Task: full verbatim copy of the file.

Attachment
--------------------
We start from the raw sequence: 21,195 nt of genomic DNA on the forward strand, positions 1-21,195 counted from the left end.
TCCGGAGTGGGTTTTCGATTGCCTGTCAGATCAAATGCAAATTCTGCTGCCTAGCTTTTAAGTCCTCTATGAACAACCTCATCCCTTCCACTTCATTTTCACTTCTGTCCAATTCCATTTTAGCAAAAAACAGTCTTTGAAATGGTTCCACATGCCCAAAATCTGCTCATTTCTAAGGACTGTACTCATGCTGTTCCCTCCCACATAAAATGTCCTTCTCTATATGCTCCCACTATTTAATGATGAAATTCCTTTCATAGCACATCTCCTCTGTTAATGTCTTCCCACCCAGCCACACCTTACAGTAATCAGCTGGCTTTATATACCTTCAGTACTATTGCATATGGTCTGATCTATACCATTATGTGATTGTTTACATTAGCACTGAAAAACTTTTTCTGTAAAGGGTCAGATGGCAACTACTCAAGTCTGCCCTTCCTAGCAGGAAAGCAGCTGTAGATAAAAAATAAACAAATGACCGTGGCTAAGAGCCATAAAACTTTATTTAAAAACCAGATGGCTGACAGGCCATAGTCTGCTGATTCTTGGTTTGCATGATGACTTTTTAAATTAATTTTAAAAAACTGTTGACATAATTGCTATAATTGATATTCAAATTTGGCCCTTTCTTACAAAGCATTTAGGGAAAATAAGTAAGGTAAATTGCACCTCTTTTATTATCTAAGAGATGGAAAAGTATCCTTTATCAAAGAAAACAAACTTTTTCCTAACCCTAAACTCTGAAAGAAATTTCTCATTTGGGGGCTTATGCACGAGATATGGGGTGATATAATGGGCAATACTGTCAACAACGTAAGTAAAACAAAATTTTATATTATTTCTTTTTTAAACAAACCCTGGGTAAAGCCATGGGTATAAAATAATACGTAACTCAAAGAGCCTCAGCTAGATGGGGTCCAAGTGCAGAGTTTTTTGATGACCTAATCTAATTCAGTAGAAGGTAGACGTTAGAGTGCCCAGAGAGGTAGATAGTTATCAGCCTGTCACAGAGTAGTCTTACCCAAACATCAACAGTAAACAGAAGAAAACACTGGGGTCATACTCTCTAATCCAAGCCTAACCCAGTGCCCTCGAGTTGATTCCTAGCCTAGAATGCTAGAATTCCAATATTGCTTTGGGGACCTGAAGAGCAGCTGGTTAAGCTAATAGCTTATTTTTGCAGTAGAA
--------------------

We start from the raw sequence: 21,195 nt of genomic DNA on the forward strand, positions 1-21,195 counted from the left end.
TCCGGAGTGGGTTTTCGATTGCCTGTCAGATCAAATGCAAATTCTGCTGCCTAGCTTTTAAGTCCTCTATGAACAACCTCATCCCTTCCACTTCATTTTCACTTCTGTCCAATTCCATTTTAGCAAAAAACAGTCTTTGAAATGGTTCCACATGCCCAAAATCTGCTCATTTCTAAGGACTGTACTCATGCTGTTCCCTCCCACATAAAATGTCCTTCTCTATATGCTCCCACTATTTAATGATGAAATTCCTTTCATAGCACATCTCCTCTGTTAATGTCTTCCCACCCAGCCACACCTTACAGTAATCAGCTGGCTTTATATACCTTCAGTACTATTGCATATGGTCTGATCTATACCATTATGTGATTGTTTACATTAGCACTGAAAAACTTTTTCTGTAAAGGGTCAGATGGCAACTACTCAAGTCTGCCCTTCCTAGCAGGAAAGCAGCTGTAGATAAAAAATAAACAAATGACCGTGGCTAAGAGCCATAAAACTTTATTTAAAAACCAGATGGCTGACAGGCCATAGTCTGCTGATTCTTGGTTTGCATGATGACTTTTTAAATTAATTTTAAAAAACTGTTGACATAATTGCTATAATTGATATTCAAATTTGGCCCTTTCTTACAAAGCATTTAGGGAAAATAAGTAAGGTAAATTGCACCTCTTTTATTATCTAAGAGATGGAAAAGTATCCTTTATCAAAGAAAACAAACTTTTTCCTAACCCTAAACTCTGAAAGAAATTTCTCATTTGGGGGCTTATGCACGAGATATGGGGTGATATAATGGGCAATACTGTCAACAACGTAAGTAAAACAAAATTTTATATTATTTCTTTTTTAAACAAACCCTGGGTAAAGCCATGGGTATAAAATAATACGTAACTCAAAGAGCCTCAGCTAGATGGGGTCCAAGTGCAGAGTTTTTTGATGACCTAATCTAATTCAGTAGAAGGTAGACGTTAGAGTGCCCAGAGAGGTAGATAGTTATCAGCCTGTCACAGAGTAGTCTTACCCAAACATCAACAGTAAACAGAAGAAAACACTGGGGTCATACTCTCTAATCCAAGCCTAACCCAGTGCCCTCGAGTTGATTCCTAGCCTAGAATGCTAGAATTCCAATATTGCTTTGGGGACCTGAAGAGCAGCTGGTTAAGCTAATAGCTTATTTTTGCAGTAGAA